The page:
Entering his first professional season, Ress needs a 100 meter breakthrough to drive his momentum forward toward the Olympic Games. At US Nationals last year, he was 2nd in the 50 backstroke (where he’s been very fast in long course) and 3rd in the 100 backstroke. 34-year old Matt Grevers is his biggest road block to the 2020 Olympic Team in an individual event. Grevers, after missing the 2016 Olympic Team, has shown that 52-mid is still within his range, while Ress’ best is 53.26. If he can get under 53, at least, in Napoli, that’s a big step in the right direction. He’s the top seed in that 100 back, with Russia’s Grigory Tarasevich 2nd behind him in 53.29.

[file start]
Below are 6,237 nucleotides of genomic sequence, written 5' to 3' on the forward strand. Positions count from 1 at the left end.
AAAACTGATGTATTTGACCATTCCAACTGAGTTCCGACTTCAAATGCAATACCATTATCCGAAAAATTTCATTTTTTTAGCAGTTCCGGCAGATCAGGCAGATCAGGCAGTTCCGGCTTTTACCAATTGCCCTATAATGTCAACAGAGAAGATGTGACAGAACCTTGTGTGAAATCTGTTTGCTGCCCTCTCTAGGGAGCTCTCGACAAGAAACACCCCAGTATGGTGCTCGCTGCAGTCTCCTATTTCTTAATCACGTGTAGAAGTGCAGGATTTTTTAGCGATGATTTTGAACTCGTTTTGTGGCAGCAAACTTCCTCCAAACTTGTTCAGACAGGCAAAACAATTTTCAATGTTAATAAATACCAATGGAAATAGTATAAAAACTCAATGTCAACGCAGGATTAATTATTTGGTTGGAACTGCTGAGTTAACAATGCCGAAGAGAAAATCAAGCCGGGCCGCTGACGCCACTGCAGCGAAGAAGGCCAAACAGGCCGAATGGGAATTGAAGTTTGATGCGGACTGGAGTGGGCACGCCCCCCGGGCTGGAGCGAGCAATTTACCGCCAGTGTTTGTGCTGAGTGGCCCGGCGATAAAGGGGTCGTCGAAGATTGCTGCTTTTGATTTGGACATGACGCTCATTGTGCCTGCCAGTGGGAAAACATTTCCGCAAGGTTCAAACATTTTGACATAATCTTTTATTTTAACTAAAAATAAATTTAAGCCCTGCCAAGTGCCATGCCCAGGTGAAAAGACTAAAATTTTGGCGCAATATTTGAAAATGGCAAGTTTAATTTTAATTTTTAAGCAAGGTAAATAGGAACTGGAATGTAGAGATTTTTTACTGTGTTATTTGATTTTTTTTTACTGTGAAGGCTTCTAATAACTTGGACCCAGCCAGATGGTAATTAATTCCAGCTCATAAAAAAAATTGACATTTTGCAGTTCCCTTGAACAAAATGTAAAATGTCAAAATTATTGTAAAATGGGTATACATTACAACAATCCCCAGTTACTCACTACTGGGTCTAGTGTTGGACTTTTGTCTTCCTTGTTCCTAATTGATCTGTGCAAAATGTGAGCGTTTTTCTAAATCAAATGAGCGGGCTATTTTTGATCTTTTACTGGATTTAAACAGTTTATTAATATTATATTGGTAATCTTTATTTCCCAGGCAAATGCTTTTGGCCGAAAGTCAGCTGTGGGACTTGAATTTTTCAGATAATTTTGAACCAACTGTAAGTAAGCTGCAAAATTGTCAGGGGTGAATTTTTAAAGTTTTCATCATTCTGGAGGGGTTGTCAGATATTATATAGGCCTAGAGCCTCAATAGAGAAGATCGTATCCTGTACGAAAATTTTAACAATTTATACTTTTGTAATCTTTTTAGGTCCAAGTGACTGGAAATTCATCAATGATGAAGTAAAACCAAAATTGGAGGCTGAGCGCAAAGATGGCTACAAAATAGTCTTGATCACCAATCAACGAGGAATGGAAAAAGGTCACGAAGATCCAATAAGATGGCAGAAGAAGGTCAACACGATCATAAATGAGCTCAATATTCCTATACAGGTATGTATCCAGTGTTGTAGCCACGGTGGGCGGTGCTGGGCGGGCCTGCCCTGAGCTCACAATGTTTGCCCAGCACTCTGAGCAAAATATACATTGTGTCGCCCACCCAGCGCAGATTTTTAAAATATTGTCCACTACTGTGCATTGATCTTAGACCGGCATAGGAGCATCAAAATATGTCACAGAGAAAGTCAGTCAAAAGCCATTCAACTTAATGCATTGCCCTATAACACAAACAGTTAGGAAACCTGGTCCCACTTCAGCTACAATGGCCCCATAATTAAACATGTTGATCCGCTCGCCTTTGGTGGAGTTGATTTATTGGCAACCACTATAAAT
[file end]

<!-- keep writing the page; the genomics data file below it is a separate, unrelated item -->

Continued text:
5. Dean Farris, USA
Everyone’s favorite traffic-driver, Dean Farrisis actually a relay-only swimmer World University Games. Even though a spot opened up in his best event, the 200 free, thanks to the presumed LeVant scratch, he didn’t get it. A big question, and maybe the biggest for the USA – will the best collegiate swimmer in the country last season be able to transfer at the same level to long course? He’s now the fastest-ever 200 freestyler in yards, and the swimmer whose time he beat, Townley Haas, is a contender for Gold in that event this summer and next. We don’t know for sure, but assume Farris will get a crack at the 100 and 200 free. He’ll have US Nationals to swim individuals at – where he’ll be fighting for a National Team spot, among other things – but I would expect some fast relay splits at this meet if he’s going to prove his worthiness for Tokyo. The spread from WUGs to Nationals works as a sort of Trials-Olympics test anyway.
6. Mark Szaranek, Great Britain